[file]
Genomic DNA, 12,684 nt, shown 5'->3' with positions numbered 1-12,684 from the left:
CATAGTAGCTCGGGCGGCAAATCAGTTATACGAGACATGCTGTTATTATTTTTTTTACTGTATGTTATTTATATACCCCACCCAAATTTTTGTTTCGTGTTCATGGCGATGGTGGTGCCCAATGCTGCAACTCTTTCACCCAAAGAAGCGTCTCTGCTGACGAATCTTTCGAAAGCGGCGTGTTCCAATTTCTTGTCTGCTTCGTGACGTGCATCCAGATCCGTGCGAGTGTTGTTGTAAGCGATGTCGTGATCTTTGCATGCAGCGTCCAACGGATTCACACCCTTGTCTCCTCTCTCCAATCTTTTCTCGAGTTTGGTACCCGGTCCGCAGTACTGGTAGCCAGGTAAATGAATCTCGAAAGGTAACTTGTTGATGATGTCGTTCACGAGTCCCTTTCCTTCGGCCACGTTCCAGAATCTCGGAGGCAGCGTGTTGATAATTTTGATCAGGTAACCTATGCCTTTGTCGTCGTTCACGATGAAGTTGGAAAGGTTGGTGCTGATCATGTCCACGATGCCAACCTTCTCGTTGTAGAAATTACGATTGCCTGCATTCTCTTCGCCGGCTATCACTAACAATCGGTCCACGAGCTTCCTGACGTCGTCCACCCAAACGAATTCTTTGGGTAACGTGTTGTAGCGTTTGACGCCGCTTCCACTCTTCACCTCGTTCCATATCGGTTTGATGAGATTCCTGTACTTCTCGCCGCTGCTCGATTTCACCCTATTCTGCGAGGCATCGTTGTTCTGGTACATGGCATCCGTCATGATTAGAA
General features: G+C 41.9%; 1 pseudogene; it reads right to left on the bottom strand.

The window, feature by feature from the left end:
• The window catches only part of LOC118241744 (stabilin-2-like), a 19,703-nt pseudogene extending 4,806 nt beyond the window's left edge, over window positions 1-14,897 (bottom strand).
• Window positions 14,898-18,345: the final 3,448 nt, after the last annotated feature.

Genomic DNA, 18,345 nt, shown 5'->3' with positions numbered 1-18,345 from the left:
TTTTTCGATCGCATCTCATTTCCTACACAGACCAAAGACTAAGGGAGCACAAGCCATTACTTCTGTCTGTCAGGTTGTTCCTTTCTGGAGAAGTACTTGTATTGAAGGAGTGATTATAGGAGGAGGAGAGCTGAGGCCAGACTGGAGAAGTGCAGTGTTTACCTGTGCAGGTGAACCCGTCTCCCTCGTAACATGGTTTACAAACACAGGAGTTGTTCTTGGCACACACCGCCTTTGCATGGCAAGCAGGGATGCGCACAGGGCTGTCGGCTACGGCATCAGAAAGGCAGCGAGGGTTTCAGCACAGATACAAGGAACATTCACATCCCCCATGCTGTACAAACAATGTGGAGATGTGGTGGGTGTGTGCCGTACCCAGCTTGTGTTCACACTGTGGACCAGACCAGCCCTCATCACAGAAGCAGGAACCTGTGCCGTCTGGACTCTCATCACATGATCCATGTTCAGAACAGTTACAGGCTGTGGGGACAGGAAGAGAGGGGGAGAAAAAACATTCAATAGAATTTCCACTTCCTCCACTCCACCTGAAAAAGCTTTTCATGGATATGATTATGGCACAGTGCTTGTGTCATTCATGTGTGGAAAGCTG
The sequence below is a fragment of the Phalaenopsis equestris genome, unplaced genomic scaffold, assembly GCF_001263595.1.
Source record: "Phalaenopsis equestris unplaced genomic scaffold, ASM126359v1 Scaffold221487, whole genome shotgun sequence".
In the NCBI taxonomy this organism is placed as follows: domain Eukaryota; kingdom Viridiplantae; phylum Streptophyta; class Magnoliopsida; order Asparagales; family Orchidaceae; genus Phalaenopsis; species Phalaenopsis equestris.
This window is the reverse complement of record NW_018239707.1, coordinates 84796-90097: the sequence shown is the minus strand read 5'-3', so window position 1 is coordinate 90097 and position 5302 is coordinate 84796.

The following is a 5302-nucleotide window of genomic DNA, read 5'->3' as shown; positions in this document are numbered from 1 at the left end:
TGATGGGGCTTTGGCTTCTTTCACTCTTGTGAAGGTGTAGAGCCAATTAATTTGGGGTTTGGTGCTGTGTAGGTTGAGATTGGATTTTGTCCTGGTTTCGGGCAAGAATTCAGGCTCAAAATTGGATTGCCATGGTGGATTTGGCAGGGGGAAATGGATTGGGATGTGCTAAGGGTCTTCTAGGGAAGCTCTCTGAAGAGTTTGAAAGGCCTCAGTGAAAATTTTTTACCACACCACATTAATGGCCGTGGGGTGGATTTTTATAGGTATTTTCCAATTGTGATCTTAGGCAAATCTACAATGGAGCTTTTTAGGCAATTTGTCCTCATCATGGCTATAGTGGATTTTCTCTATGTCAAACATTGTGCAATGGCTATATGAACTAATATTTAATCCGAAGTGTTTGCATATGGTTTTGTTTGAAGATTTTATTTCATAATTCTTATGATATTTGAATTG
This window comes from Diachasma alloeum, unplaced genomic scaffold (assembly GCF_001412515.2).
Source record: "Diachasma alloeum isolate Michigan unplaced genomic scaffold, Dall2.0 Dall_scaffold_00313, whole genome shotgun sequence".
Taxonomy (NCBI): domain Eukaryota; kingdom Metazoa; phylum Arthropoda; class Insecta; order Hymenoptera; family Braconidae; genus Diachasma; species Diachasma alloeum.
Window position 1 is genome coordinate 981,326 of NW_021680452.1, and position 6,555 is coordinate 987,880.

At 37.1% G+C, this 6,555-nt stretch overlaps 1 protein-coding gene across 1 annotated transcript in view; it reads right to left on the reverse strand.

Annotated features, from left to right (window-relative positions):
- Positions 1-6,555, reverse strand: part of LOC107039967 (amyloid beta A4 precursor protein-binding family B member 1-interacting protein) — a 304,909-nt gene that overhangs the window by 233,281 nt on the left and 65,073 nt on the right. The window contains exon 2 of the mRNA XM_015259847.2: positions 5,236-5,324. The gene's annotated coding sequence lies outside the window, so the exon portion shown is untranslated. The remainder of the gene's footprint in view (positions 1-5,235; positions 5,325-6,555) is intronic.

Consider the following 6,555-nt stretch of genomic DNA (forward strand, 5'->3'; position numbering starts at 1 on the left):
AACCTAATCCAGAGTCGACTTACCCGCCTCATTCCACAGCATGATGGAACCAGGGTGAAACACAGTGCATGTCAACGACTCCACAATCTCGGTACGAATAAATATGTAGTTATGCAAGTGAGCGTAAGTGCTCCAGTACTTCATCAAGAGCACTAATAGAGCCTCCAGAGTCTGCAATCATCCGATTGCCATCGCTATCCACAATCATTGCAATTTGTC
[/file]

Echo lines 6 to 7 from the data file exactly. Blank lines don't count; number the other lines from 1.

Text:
• Window positions 14,898-18,345: the final 3,448 nt, after the last annotated feature.

Genomic DNA, 18,345 nt, shown 5'->3' with positions numbered 1-18,345 from the left: